The inquiry into civil servants’ allegations of bullying made against Dominic Raab found cases where the cabinet minister acted in an "intimidating manner", but concludes he did “not intend” to upset or humiliate staff.
The former justice secretary and deputy prime minister resigned from cabinet this morning following the investigation’s findings.
Lawyer Adam Tolley KC was commissioned to investigate Raab’s conduct last November after eight formal complaints were made about his interactions with civil servants, dating back to his time as foreign secretary and Brexit secretary.
The report found three instances since September 2021 where Raab’s feedback to senior civil servants was overly critical – particularly during his time as justice secretary, including that one submission on parole reform was “utterly useless” and “woeful”.
Raab has denied that he made these particular comments.
Tolley wrote: “Overall, I conclude that the DPM’s conduct during the MoJ period was on some occasions ‘abrasive’, in the sense of a personal style which is and feels intimidating or insulting to the individual, but is not intended to be so.
“His conduct was not, however, ‘abusive’, in the sense of behaviour which is intended and specifically targeted.”
Tolley’s observation is similar to that made on the behaviour of former home secretary Priti Patel by then-independent adviser on ministers interests Sir Alex Allan in 2020.
In a letter responding to Raab's resignation, prime minister Rishi Sunak said he accepted his resignation with "great sadness" but that ministers were required to uphold the highest of standards.
“You had rightly undertaken to resign if the report made any finding of bullying whatsoever," Sunak said.
“But it is clear that there have been shortcomings in the historic process that have negatively affected everyone involved.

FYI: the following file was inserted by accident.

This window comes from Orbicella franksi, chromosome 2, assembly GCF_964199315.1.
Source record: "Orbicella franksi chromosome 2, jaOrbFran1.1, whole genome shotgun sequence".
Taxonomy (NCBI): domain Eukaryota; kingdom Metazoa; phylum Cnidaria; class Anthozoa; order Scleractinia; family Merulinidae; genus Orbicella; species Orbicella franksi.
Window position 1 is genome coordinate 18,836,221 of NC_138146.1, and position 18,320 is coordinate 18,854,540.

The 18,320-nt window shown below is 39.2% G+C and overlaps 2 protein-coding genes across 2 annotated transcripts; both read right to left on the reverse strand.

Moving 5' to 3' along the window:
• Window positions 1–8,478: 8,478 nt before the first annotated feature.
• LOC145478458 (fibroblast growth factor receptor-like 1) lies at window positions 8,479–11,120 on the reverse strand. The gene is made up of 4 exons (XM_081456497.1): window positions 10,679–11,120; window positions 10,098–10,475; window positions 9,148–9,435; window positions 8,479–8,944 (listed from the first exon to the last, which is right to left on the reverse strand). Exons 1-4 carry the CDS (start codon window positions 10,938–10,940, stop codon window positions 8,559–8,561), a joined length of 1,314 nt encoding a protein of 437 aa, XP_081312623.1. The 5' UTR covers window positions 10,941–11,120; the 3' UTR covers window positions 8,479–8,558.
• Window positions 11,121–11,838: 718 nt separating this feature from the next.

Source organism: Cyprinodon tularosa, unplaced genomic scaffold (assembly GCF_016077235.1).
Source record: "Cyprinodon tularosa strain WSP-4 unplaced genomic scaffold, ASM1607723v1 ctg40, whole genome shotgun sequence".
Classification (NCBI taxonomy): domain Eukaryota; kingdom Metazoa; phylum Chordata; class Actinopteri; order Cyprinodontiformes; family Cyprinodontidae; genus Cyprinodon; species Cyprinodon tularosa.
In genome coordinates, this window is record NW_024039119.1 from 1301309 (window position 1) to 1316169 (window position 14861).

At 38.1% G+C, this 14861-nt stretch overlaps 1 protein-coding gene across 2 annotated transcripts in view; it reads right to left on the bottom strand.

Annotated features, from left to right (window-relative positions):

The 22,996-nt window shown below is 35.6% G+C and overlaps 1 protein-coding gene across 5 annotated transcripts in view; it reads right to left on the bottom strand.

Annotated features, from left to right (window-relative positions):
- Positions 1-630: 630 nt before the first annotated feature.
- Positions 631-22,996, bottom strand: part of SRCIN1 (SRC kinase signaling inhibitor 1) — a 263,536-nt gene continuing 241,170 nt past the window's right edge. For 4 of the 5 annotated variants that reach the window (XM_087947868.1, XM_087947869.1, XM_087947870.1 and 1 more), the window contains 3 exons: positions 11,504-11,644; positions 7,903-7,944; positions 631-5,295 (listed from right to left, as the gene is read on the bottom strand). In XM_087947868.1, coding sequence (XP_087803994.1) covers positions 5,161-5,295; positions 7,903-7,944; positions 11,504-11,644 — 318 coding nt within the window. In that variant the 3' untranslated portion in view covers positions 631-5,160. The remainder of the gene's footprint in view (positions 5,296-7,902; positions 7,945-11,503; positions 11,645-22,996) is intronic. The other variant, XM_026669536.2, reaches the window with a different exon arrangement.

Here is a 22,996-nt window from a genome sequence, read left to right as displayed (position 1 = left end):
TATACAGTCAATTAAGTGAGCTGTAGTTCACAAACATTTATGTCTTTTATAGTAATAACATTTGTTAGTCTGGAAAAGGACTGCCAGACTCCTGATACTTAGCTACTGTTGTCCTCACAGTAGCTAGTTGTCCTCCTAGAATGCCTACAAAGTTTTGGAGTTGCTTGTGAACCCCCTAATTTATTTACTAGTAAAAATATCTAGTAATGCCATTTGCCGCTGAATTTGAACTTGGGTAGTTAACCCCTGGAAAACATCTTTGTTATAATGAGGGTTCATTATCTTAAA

"We should learn from this how to better handle such matters in future."
Relating to complaints from civil servants in the MoJ, Tolley said in the report that they “deserve credit” for coming forward.
“It cannot have been easy for them to do so and their motivation was to stand up for more senior colleagues whose experiences they had observed at one remove,” he wrote.
“Having interviewed almost all of the individuals closely involved, I find that they are sincere and committed civil servants, with no ulterior agenda.”
The report noted a significant shift in Raab's manner with staff following his call for an inquiry into the allegations.
"There was a broad consensus amongst interviewees that, whatever might have been said about the DPM’s conduct prior to the investigation, there was little or no valid ground for criticism of the DPM’s conduct once the investigation was announced," Tolley wrote.
"Some of the individuals concerned with the MoJ additional complaints acknowledged that if the DPM had behaved previously as he has more recently behaved, there would have been no valid grounds for complaint."
Other findings in the report included that the experience of civil servants working under Raab "involved a significant adverse impact on their health" and that his behaviour involved "an abuse or misuse of power in a way that undermines or humiliates".
In his resignation letter, Raab said he believed that the findings of the report were "flawed", and that "in setting the threshold for bullying so low, this inquiry has set a dangerous precedent".
"I am genuinely sorry for any unintended stress or offence that any officials felt, as a result of the pace, standards and challenge that I brought to the Ministry of Justice,” he said.
Raab warned Sunak that a “low threshold” for allegations of bullying would “encourage spurious complaints against ministers, and have a chilling effect on those driving change on behalf of your government – and ultimately the British people”.
One civil servant described the letter as Raab "gaslighting in his last gasps", while another called it "the world's most bullying resignation letter".
"I'm appalled by his suggestion that 'only two' incidents being upheld wasn't a big deal," one civil servant told Civil Service World.
Some allegations, including that Raab had asked too many questions, curtailed interventions in meetings, or that staff were intimidated or offended by his body language, were dismissed by Tolley.
The report outlined that any questions related to the ministerial code were a matter for the prime minister.
Zoe Crowther is a social media journalist at CSW's sister title Politics Home, where a version of this story first appeared